Aiguille du Midi, Chamonix Mont Blanc © French Moments
The ice tunnel, Aiguille du Midi © French Moments

Inside the rocky needle is a lift that brings visitors on a final 42 m ascent to the top terrace at 3,842 m.

This is where you’ll find the daring Step into the Void attraction. It consists of a 2.50 m glass room suspended over a 1000 m precipice.

Step in the Void at the Aiguille du Midi © French Moments
Step in the Void at the Aiguille du Midi © French Moments
Step in the Void at the Aiguille du Midi © French Moments
Inside the Step in the Void at the Aiguille du Midi © French Moments
Step in the Void at the Aiguille du Midi © French Moments
Looking good at the Step in the Void! © French Moments

The Aiguille du Midi is the closest visitors can get to the Mont Blanc without climbing!

Travel to France - Aiguille du Midi © French Moments
At the Aiguille du Midi with Mont Blanc in the background © French Moments
Mont Blanc, Aiguille du Midi © French Moments
The summit of Mont Blanc from the Aiguille du Midi © French Moments

 

Above the Vallée Blanche

From Aiguille du Midi, another cable car (summer only), continues the formidable journey for 5 km and 30 minutes towards the Pointe Helbronner (3,462 m) above the Vallée Blanche and Glacier du Géant.

Aiguille du Midi © French Moments
The gondolas above the Vallée Blanche © French Moments

The Pointe Helbronner, marking the border between France and Italy, is served by another cable-car descending to La Palud, a village near Courmayeur, in the Aosta Valley, Italy.

► Read more about my visit to the Aiguille du Midi on my French blog!

Find out more about the cable-car Chamonix-Aiguille du Midi (tickets, passes and timetable).

 

The majestic view to Mont-Blanc from Le Brévent

Mont Blanc, Planpraz © French Moments
Mont Blanc from Planpraz – my old photo from… 1982!! © French Moments

One of the best views of the Mont Blanc massif is at Le Brévent. This mountain rising on the other side of the valley is accessible by gondola from the centre of Chamonix-Mont-Blanc.

It takes 20 minutes only to reach the relay station of Planpraz at an altitude of 2,062m. The site offers beautiful views over the Chamonix Valley and Mont-Blanc. Planpraz is an ideal start for great classical hikes leading to magnificent mountain lakes or down to Chamonix.

The second stage of the journey, also by gondola, transports visitors to the summit of Le Brévent at an altitude of 2,526m within 20 minutes. From here, the view reaches over to the French side of Mont Blanc. 

An adult ticket from Chamonix to Le Brévent (as of November 2017) is a €31.50 return.

Find out more about the cable-car Chamonix-Brévent (tickets, passes and timetable).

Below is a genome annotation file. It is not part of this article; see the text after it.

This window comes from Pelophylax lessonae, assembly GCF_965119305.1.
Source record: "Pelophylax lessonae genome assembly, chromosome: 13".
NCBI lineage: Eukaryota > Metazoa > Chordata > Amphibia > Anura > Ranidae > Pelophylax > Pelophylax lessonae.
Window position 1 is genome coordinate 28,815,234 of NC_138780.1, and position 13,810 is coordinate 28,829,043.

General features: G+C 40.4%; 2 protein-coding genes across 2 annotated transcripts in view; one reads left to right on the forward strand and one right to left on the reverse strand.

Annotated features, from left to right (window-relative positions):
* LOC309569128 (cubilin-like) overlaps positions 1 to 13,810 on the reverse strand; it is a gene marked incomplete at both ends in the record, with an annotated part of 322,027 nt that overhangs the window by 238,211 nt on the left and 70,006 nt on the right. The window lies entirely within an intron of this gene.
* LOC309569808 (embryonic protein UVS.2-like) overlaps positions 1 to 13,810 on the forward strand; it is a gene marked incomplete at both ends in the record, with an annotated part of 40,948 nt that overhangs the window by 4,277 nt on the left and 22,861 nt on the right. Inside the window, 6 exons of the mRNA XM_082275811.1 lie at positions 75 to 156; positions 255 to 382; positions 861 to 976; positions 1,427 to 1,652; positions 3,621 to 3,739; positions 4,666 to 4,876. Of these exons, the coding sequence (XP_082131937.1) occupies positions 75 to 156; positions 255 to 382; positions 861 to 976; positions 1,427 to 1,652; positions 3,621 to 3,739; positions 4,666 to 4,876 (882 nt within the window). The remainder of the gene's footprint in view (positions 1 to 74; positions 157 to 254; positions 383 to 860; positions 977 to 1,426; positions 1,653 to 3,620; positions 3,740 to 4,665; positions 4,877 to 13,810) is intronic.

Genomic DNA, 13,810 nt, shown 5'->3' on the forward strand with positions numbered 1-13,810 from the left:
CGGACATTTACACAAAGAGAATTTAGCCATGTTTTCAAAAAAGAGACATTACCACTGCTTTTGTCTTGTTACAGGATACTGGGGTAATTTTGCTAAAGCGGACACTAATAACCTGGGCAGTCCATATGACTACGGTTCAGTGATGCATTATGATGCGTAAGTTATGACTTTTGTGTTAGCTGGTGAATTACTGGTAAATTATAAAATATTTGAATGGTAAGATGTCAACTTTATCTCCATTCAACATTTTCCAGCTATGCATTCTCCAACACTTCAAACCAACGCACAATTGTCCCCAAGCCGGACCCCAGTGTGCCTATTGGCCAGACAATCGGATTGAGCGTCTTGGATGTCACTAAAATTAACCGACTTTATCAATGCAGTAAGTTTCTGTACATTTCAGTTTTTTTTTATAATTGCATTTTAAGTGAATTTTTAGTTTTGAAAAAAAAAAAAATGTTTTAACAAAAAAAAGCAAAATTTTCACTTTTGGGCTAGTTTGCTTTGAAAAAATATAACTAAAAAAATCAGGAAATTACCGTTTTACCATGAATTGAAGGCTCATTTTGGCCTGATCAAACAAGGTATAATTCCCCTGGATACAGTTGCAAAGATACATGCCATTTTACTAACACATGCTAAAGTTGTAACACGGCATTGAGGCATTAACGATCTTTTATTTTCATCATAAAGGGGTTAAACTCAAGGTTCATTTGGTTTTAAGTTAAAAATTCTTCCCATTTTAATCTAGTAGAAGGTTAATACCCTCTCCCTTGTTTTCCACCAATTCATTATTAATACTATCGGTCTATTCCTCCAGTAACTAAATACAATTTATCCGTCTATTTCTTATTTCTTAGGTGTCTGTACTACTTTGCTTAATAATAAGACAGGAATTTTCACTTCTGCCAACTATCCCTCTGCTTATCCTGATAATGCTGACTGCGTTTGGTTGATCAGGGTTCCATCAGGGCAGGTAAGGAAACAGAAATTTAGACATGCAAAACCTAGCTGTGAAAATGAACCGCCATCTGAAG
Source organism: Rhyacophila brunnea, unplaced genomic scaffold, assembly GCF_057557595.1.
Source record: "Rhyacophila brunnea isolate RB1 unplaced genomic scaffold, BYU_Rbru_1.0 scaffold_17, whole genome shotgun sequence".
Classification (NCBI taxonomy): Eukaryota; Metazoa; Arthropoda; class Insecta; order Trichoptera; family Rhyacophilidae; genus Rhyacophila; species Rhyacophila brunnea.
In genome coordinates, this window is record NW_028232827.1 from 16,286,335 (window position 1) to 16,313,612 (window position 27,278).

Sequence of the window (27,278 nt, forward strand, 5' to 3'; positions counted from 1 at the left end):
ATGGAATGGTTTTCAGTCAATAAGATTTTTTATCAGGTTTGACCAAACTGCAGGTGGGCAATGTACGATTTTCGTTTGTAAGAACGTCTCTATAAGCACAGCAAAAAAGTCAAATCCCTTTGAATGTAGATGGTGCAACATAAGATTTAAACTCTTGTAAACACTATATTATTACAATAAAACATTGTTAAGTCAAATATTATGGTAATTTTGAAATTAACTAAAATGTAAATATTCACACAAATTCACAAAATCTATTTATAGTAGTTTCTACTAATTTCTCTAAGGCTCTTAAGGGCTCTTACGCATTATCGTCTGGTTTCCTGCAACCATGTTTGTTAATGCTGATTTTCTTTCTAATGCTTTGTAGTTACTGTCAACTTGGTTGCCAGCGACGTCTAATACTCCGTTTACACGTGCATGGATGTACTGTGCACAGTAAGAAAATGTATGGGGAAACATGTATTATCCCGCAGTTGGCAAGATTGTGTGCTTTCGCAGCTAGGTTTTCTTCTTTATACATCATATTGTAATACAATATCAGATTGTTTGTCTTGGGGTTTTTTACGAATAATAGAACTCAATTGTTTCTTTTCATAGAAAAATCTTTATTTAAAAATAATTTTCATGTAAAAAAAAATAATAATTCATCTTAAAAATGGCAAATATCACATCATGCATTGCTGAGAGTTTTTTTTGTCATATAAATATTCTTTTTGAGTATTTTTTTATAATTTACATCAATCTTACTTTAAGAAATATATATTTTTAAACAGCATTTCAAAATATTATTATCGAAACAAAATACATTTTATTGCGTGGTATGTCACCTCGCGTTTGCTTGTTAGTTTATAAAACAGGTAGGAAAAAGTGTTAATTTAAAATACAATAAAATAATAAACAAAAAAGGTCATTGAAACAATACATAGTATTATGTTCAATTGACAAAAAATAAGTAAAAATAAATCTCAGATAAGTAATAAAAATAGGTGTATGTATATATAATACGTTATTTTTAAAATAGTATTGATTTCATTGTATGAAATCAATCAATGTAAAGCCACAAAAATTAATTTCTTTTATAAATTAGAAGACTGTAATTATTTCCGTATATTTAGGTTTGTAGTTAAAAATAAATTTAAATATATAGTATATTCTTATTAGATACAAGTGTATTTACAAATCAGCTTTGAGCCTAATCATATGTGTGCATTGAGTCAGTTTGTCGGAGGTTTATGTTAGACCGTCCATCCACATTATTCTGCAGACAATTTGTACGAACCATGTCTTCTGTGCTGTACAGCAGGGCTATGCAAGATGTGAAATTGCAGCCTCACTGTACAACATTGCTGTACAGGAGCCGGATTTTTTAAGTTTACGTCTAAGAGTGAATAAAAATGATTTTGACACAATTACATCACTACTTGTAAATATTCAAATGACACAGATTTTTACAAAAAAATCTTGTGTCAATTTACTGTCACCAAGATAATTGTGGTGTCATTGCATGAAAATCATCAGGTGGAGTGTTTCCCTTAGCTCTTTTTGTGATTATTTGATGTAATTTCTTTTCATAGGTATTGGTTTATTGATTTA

How to get to Chamonix-Mont-Blanc

Mont-Blanc from Salève © French Moments
Mont-Blanc from Salève © French Moments

 

BY CAR. Chamonix-Mont-Blanc is easily accessible by car.

  • From Paris, take the A6 to Mâcon and the A40 to Chamonix (this motorway is also called “Autoroute Blanche” – the white motorway!)
  • From Marseille and Provence, take the A7 to Valence before connecting to the A49 to Grenoble and then the A41 through Chambéry and Annecy till it reaches the A40 motorway.

 

BY TRAIN. Chamonix is also easily accessible by train, with regular TGV service from Paris Gare de Lyon and to Geneva or Annecy. From there, take a TER (regional express train) to Saint-Gervais-les-Bains before connecting to Chamonix with the Mont-Blanc express service. Some TGV can also lead you directly to Saint-Gervais-les-Bains, located 20 km from Chamonix.

Chamonix Mont Blanc Station © French Moments
The Chamonix Railway Station © French Moments

 

BY AIR. If you travel from Australia or America (or any other parts of the world!), take a flight to the Swiss airport of Geneva Cointrin (88 km) or to Lyon Saint-Exupéry (220 km) and rent a car from there. Geneva, Switzerland is by far the closest airport to the Savoie region.

 

More info about Chamonix-Mont-Blanc

Here are a few links to other pages and sites about the resort of Chamonix-Mont-Blanc:

 

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Discover Chamonix Mont Blanc © French Moments

 

I’d like to thank the Compagnie du Mont-Blanc for making this discovery of Chamonix, Aiguille du Midi and Mer de Glace such an amazing and unforgettable moment!

Gems of Paris by French Moments
About the author

Pierre is a French/Australian who is passionate about France and its culture. He grew up in France and Germany and has also lived in Australia and England. He has a background teaching French, Economics and Current Affairs, and holds a Master of Translating and Interpreting English-French with the degree of Master of International Relations, and a degree of Economics and Management. Pierre is the author of the Discovery Course on the Secrets of the Eiffel Tower and the Christmas book "Voyage au Pays de Noël".